Type
Solution Manual
Book Title
Business Driven Information Systems 5th Edition
ISBN 13
978-0073402987

978-0073402987 Chapter 3 Section 3.1 Web 1.0 – Ebusiness

April 4, 2019
EBUSINESS: ELECTRONIC
BUSINESS VALUE
One-hour film processing and digital cameras both contributed to
the demise of Polaroid, a solid company that had an innovative technology
and a captive customer base. The dilemma that faced Polaroid is a dilemma
that most organization face – the criteria an organization uses to make
business decisions for its present business could possibly create issues for its
future business. Essentially, what is best for the current business could ruin
it in the long term.
In the past few years, ebusiness seems to have permeated every aspect of
daily life. In just a short time, both individuals and organizations have
embraced Internet technologies to enhance productivity, maximize
convenience, and improve communications globally. This chapter focuses on
the disruptive technology, the Internet, and ebusiness processes that are
changing the nature of the buyer-seller relationship, the role of information
technology (IT), and organizational structures and tasks. The chapter also
discusses the opportunities and advantages found with developing
ebusinesses. Specific relationships have been developed in the chapter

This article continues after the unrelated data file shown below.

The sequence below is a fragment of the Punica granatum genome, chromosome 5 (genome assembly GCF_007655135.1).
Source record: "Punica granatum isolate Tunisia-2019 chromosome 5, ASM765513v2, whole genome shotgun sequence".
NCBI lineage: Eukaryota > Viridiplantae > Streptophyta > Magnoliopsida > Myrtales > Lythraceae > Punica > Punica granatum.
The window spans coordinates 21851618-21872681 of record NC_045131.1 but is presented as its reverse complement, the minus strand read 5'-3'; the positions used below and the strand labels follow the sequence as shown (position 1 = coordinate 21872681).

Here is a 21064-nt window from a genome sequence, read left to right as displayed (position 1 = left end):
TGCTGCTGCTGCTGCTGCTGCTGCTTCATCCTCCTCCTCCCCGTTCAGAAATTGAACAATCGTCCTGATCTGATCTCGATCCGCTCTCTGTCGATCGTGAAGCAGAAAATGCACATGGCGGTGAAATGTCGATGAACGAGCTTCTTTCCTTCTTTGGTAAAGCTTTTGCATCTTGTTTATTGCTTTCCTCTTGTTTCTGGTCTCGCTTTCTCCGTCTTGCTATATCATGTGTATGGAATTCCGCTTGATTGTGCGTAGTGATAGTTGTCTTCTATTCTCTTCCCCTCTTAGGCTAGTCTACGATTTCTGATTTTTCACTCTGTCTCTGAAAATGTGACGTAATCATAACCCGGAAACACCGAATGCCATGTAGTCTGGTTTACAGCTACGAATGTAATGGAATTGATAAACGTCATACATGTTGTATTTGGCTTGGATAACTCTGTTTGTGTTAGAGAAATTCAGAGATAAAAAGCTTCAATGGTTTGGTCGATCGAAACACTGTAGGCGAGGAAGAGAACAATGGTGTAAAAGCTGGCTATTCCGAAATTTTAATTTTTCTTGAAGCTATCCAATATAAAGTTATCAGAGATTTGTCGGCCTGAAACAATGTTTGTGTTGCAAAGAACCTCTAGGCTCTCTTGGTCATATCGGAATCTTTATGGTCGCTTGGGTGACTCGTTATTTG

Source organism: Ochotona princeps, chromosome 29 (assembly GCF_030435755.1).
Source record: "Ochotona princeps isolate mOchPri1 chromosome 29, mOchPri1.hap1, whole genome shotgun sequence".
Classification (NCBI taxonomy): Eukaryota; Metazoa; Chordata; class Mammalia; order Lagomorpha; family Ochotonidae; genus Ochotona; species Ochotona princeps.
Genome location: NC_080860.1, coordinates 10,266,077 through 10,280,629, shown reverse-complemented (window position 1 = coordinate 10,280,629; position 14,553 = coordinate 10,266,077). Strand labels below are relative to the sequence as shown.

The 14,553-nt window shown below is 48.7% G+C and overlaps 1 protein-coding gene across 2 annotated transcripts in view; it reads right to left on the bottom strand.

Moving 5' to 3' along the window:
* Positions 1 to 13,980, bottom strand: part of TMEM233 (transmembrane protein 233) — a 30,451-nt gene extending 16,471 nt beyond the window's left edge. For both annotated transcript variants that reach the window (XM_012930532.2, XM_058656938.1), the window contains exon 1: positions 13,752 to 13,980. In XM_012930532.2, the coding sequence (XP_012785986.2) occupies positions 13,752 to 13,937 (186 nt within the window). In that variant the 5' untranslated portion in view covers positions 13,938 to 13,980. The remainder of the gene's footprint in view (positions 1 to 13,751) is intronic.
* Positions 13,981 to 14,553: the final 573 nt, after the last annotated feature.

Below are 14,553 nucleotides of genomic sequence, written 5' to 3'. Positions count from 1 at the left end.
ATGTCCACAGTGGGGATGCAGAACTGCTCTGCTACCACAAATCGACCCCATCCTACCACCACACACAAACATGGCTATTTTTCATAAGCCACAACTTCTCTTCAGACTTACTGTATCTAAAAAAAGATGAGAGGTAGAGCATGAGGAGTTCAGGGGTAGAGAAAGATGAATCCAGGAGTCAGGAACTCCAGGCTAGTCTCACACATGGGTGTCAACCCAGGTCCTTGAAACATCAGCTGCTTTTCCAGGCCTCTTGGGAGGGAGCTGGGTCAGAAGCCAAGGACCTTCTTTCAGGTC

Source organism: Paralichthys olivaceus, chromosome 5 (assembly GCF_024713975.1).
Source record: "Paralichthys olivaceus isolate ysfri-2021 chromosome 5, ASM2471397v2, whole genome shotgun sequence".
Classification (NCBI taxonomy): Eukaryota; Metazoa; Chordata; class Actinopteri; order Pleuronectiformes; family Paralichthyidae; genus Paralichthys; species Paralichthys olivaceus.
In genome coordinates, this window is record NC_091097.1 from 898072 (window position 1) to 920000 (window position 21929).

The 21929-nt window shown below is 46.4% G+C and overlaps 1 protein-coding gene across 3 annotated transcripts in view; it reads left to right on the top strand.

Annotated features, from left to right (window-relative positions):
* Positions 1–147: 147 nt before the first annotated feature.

between disruptive technologies and ebusinesses.
SECTION 3.1 – WEB 1.0 - EBUSINESS
Web 1.0: Disruptive Technology
The Four Ebusiness Models
Ebusiness Tools for Connecting and Communicating
The Challenges of Ebusiness
SECTION 3.2 – WEB 2.0 – BUSINESS 2.0
Web 2.0: Advantages of Business 2.0
Networking Communities with Business 2.0
Business 2.0 Tools for Collaborating
The Challenges of Business 2.0
Web 3.0: Defining the Next Generation of Online Business
Opportunities
3
CHAPTER
SECTION 3.1
WEB 1.0 - EBUSINESS
What do steamboats, transistor radios, and Intel’s 8088 processor all have in
common? They are all disruptive technologies. Disruptive technologies
redefine the competitive playing fields of their respective markets.
Disruptive technologies tend to open new markets and destroy old ones.
Sustaining technologies tend to provide us with better, faster, and cheaper
products in established markets, but virtually never lead in markets opened
by new and disruptive technologies.
LEARNING OUTCOMES
Learning Outcome 3.1: Compare disruptive and sustaining
technologies, and explain how the Internet and WWW caused
business disruption.
Disruptive technologies offer a new way of doing things that initially does not
meet the needs of existing customers. Disruptive technologies redefine the
competitive playing fields of their respective markets, open new markets and
destroy old ones, and cut into the low end of the marketplace and eventually
evolve to displace high-end competitors and their reigning technologies.